Iran nuclear deal divides US Congress on partisan lines
A deal over Iran`s nuclear programme, which could become the centerpiece of President Barack Obama`s foreign policy legacy, has left the US Congress bitterly divided on partisan lines.
Washington: A deal over Iran`s nuclear programme, which could become the centerpiece of President Barack Obama`s foreign policy legacy, has left the US Congress bitterly divided on partisan lines.
While the Democratic lawmakers hailed it as a historic moment towards achieving their goal of preventing Iran from acquiring nuclear weapons, the opposition Republican party expressed concern over the long-term impact of the deal given the experience of the international community with Iran in this regard.
"Iran hasn`t given the world reason to be anything but deeply skeptical of any agreement that leaves their capacity to build nuclear weapons intact. The President sees wisdom in placing trust, however limited, in a regime that has repeatedly violated international norms and put America`s security at risk," said Republican Congressman Howard P "Buck" McKeon, Chairman of the?House Armed Services Committee.
Another Republican leader Ed Royce, Chairman of the House Foreign Affairs Committee, expressed serious concerns that this agreement does not meet the standards necessary to protect the United States and its allies.
"Instead of rolling back Iran`s programme, Tehran would be able to keep the key elements of its nuclear weapons-making capability. Yet we are the ones doing the dismantling relieving Iran of the sanctions pressure built up over years. This sanctions relief is more lifeline than modest," Royce said.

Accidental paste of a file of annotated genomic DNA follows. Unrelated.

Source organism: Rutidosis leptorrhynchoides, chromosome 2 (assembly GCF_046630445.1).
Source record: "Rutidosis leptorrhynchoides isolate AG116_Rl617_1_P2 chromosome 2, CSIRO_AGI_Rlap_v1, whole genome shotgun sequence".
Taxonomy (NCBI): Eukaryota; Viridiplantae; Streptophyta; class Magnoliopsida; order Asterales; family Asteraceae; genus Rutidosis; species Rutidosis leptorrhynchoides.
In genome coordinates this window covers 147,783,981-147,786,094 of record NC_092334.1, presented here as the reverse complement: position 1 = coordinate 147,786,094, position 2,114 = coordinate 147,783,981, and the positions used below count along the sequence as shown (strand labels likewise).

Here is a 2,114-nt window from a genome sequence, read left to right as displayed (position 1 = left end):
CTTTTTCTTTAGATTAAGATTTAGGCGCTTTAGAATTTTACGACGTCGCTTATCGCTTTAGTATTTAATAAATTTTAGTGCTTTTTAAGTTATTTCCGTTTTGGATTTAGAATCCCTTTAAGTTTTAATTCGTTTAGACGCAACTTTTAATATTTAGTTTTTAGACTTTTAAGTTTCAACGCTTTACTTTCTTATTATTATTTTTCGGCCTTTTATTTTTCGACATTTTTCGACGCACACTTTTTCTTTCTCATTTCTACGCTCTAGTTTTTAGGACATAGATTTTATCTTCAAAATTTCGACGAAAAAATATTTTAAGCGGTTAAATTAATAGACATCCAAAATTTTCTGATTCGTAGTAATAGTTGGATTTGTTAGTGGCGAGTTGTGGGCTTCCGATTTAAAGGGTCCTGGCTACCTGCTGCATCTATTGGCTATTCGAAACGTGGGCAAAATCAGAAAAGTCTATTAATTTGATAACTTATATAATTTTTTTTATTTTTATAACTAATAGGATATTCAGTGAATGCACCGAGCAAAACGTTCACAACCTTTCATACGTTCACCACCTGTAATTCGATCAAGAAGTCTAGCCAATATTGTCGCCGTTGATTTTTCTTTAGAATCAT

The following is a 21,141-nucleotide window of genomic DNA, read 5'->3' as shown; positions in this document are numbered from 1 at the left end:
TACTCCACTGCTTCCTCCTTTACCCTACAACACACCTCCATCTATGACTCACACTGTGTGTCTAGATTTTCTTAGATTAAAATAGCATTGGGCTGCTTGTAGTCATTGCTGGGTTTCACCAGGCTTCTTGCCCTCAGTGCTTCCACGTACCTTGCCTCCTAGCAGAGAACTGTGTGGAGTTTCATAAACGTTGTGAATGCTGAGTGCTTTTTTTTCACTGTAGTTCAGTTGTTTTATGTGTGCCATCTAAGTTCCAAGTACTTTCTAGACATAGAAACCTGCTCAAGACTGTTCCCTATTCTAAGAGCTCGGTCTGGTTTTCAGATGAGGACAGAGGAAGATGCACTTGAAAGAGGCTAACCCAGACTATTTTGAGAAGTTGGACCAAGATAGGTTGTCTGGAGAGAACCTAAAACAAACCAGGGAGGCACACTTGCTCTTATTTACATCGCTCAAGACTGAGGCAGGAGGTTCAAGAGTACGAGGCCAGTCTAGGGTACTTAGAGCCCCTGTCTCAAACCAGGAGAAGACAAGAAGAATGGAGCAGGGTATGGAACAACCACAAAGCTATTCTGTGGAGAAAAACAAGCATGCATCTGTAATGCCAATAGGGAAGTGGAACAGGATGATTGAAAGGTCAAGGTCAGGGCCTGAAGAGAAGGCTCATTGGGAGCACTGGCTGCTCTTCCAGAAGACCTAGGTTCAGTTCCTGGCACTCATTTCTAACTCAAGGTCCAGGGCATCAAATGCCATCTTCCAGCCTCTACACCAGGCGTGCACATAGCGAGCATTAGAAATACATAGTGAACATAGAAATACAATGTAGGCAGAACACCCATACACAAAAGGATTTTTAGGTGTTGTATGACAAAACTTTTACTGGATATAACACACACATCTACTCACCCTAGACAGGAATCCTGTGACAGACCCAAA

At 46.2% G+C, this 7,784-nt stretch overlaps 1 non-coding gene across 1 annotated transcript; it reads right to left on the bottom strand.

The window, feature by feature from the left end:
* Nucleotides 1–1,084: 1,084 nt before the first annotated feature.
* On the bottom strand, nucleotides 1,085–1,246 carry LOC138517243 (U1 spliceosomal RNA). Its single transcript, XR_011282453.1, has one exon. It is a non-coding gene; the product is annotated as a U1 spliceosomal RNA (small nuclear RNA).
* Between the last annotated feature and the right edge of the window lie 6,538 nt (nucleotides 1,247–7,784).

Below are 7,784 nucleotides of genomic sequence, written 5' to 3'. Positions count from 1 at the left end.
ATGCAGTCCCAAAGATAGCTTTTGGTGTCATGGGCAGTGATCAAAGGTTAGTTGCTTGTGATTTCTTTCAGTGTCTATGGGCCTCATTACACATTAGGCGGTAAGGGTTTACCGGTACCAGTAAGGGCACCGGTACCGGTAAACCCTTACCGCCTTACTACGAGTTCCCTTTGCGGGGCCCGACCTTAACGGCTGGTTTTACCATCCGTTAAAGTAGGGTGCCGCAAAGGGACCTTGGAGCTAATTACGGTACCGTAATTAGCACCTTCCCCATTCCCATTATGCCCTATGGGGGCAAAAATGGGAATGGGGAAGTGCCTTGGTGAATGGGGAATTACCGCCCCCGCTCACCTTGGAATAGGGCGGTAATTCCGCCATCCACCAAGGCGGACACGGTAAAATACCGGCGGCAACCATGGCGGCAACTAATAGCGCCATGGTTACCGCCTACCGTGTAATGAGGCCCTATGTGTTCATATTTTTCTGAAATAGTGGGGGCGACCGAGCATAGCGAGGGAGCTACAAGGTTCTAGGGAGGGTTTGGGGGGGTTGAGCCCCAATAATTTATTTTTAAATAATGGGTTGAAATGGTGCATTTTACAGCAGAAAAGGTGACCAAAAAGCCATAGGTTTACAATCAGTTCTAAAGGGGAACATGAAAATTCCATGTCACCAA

Expressing concern over the agreement, Majority Leader Eric Cantor said while numerous UN Security Council resolutions have called for the full suspension of Iran`s nuclear activities, it is troubling that this agreement still permits the Iranians to continue enriching.
"It is critical that distrust but verify be the guiding principle with which we approach this agreement," he said.
"Iran`s long history of noncompliance with the UN Security Council is well known, as is its use of secret facilities to pursue its nuclear programme. Iran remains the world`s most active state sponsor of terrorism and the most destabilizing force in the Middle East," he said.
"As this deal goes into effect, the United States must remain vigilant and respond immediately and severely to any cheating or wrongdoing by Iran," Cantor added.
Noting that this agreement will not freeze Iran`s nuclear programme and won`t require the regime to suspend all enrichment as required by multiple UN Security Council resolutions, Florida Senator Marco Rubio said by allowing the Iranian regime to retain a sizable nuclear infrastructure, this agreement makes a nuclear Iran more likely.
"This agreement is a blow to our allies in the region who are already concerned about America`s commitment to their security and it sends the wrong message to the Iranian people, who continue to suffer under the repressive rule of their leaders who have only their own self-preservation in mind," Rubio said.
The House Armed Services Committee Ranking Member Adam Smith said the deal is a positive step in the right direction.
"I applaud the Administration for making progress on this important national security issue. It is vital that we prevent Iran from obtaining a nuclear weapon in a peaceful way," he said.
"The initial step of the P5 + 1 deal announced today halts the Iranian nuclear program and will roll it back in key respects in exchange for temporary, targeted, and reversible relief. The deal also puts in place an improved inspection, monitoring, and verification regime," he said.
"This preliminary step should serve as a bridge to a long-term deal. This interim agreement gives us the chance to make significant progress towards the goal we and our allies seek: preventing Iran from obtaining a nuclear weapon," Smith said.